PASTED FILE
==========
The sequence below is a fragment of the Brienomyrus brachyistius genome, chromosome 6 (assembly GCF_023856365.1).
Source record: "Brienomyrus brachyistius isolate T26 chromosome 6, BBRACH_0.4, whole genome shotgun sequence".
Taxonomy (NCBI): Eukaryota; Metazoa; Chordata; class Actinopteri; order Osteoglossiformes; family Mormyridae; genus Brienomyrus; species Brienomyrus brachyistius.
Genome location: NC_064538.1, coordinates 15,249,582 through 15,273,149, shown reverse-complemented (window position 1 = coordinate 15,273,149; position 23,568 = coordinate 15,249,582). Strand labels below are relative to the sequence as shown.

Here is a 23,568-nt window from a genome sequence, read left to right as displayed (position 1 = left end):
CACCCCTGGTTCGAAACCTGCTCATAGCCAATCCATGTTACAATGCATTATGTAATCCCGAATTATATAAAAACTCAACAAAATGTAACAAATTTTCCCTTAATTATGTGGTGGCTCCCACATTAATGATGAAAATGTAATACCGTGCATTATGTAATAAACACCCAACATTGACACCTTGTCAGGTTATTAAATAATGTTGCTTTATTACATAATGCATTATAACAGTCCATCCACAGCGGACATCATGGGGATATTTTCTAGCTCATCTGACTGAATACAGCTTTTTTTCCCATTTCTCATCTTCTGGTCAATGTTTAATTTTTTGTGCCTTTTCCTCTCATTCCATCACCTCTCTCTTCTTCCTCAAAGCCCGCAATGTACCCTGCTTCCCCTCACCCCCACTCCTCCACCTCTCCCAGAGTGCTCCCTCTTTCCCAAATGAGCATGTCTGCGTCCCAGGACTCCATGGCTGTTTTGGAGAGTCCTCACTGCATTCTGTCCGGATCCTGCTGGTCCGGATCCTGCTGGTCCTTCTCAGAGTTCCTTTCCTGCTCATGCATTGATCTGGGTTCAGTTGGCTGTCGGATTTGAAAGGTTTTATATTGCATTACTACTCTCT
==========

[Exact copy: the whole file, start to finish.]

The sequence below is a fragment of the Brienomyrus brachyistius genome, chromosome 6 (assembly GCF_023856365.1).
Source record: "Brienomyrus brachyistius isolate T26 chromosome 6, BBRACH_0.4, whole genome shotgun sequence".
Taxonomy (NCBI): Eukaryota; Metazoa; Chordata; class Actinopteri; order Osteoglossiformes; family Mormyridae; genus Brienomyrus; species Brienomyrus brachyistius.
Genome location: NC_064538.1, coordinates 15,249,582 through 15,273,149, shown reverse-complemented (window position 1 = coordinate 15,273,149; position 23,568 = coordinate 15,249,582). Strand labels below are relative to the sequence as shown.

Here is a 23,568-nt window from a genome sequence, read left to right as displayed (position 1 = left end):
CACCCCTGGTTCGAAACCTGCTCATAGCCAATCCATGTTACAATGCATTATGTAATCCCGAATTATATAAAAACTCAACAAAATGTAACAAATTTTCCCTTAATTATGTGGTGGCTCCCACATTAATGATGAAAATGTAATACCGTGCATTATGTAATAAACACCCAACATTGACACCTTGTCAGGTTATTAAATAATGTTGCTTTATTACATAATGCATTATAACAGTCCATCCACAGCGGACATCATGGGGATATTTTCTAGCTCATCTGACTGAATACAGCTTTTTTTCCCATTTCTCATCTTCTGGTCAATGTTTAATTTTTTGTGCCTTTTCCTCTCATTCCATCACCTCTCTCTTCTTCCTCAAAGCCCGCAATGTACCCTGCTTCCCCTCACCCCCACTCCTCCACCTCTCCCAGAGTGCTCCCTCTTTCCCAAATGAGCATGTCTGCGTCCCAGGACTCCATGGCTGTTTTGGAGAGTCCTCACTGCATTCTGTCCGGATCCTGCTGGTCCGGATCCTGCTGGTCCTTCTCAGAGTTCCTTTCCTGCTCATGCATTGATCTGGGTTCAGTTGGCTGTCGGATTTGAAAGGTTTTATATTGCATTACTACTCTCT